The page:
3. As of July 2009, the revised logframe format is now in place for use for all DFID-funded projects of £1m or more. Below that figure, use of any logframe is discretionary (so, for example, an NGO applying to DFID for funding of less than £1m could use the revised format, a 4×4 format, outcome mapping, or some other kind of performance measurement model). DFID also encourages use of partners’ performance measurement frameworks where they exist and as long as they answer the kind of questions posed by the logframe, so even above £1m, use of a logframe as such might not be needed. Supplementary material, to fill gaps in information in a partner’s performance measurement model compared to the revised logframe, does need to be provided; the onus is on DFID staff to do so where a partner can’t/doesn’t supply it. For current projects, where project staff have not already revised the logframe, the logframe will need to be revised if the next formal review is an Annual Review; where the next formal review is the Project Completion Report, use of the revised logframe isn’t necessary. The revised logframe doesn’t challenge any of the horizontal logic or the points made by Cindy; what it seeks to do is to break the OVI into its constituent parts, set milestones where possible (which also help to establish likely spending patterns), and identify inputs in terms of cash and people. It’s not entirely rigid: time is allowed to establish baselines (and therefore to establish milestones and/or targets), but not too much time. For short life-span projects (such as emergency humanitarian responses) baselines, milestones and targets may not be possible or appropriate; it might not be possible to establish any milestones for a project of up to 15-18 months, but beyond that, DFID would probably look for them. Some partnership projects (especially multilateral ones) might only report back to DFID biennially, so there’s flexibility about the degree to which you might be able to report progress in the first year.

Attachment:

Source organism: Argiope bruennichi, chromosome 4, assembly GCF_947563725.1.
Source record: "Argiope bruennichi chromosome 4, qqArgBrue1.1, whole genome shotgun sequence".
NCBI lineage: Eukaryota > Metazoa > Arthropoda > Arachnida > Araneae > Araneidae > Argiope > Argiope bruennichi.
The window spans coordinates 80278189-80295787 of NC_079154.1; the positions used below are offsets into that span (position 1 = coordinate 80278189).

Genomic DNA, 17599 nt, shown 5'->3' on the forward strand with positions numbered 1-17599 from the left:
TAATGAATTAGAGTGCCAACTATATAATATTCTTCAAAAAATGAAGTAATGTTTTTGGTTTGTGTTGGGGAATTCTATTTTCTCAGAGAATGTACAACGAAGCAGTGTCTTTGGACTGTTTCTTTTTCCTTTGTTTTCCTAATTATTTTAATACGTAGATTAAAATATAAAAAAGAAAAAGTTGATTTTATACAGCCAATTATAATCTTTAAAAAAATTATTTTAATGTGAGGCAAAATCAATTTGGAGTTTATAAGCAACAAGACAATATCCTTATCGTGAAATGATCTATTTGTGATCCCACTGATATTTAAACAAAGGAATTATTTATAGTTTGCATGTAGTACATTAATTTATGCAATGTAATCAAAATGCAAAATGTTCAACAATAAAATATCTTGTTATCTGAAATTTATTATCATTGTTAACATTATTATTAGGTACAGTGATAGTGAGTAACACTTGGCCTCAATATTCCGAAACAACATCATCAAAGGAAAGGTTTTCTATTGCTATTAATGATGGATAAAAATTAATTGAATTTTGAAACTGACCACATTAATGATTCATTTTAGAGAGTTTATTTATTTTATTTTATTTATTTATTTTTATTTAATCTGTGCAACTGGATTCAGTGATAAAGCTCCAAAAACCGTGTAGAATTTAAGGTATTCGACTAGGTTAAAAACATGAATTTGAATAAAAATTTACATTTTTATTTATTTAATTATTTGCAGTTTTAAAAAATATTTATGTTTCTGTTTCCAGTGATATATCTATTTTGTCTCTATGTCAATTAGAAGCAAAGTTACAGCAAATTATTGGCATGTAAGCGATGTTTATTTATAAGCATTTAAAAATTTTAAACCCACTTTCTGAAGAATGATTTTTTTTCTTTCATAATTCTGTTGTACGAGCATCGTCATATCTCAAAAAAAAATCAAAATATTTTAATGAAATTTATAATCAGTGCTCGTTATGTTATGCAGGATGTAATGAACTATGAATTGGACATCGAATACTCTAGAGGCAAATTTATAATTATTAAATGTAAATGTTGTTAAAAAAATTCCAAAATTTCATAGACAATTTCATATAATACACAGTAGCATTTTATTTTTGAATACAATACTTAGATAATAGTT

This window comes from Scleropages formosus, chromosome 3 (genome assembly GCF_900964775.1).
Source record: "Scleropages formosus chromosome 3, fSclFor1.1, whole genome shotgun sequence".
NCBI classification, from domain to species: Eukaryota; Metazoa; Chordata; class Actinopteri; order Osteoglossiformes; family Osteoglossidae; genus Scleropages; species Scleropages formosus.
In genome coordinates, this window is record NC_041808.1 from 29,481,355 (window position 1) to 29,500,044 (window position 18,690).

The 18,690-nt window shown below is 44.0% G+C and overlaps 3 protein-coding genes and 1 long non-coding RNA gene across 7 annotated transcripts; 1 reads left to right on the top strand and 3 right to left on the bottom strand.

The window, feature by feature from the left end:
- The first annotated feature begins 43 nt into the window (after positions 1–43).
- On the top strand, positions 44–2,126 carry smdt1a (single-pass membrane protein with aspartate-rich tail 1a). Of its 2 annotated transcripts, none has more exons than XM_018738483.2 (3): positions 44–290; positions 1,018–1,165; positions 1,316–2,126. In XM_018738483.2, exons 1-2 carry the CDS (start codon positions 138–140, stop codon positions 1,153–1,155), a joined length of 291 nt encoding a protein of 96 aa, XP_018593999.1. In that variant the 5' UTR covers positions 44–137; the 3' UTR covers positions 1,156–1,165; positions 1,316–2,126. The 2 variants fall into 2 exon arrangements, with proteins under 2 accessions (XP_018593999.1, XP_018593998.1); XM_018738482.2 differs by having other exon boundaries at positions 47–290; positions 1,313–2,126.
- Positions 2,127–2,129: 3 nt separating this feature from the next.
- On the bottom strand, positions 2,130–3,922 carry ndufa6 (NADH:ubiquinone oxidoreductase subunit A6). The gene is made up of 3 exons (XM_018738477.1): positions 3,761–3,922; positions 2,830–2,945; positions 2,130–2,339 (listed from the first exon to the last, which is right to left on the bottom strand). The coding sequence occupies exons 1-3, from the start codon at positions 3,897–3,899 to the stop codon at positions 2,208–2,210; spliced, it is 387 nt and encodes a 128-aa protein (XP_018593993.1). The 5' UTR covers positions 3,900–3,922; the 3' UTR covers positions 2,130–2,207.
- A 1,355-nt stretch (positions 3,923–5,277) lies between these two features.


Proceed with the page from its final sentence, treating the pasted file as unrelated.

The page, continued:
4. I was very surprised to read on page 13 of the DFID Guidance that ” All projects should have baseline data at all levels before they are approved. In exceptional circumstances, projects may be approved without baseline data at Output level, but only where this is justified in the project documentation, where there is sufficient evidence to support delayed inclusion of baseline data, and where the project makes provisions to obtain baseline data within 6 months of the start date.” How practical will this be? Rarely, in the projects that I have seen, is relevant baseline data readily available. Its absence is often symptomatic of the problems the project is trying to address.

    Later in the same document the question is posed:
    Q: If no baseline data is available, should DFID commission its own survey to collect it?
    A. In all but exceptional circumstances, DFID should not undertake any independent large scale data collection exercises. We should instead work with government and donor partners to support national information systems and increase the availability and quality of data available through these.

    Does this mean there will need to be a project before the project, to develop capacity to produce baseline relevant data? But what about the baseline data requirements for that pre-project? ;-)

    More seriously though…these requirements seem to me to be very unrealistic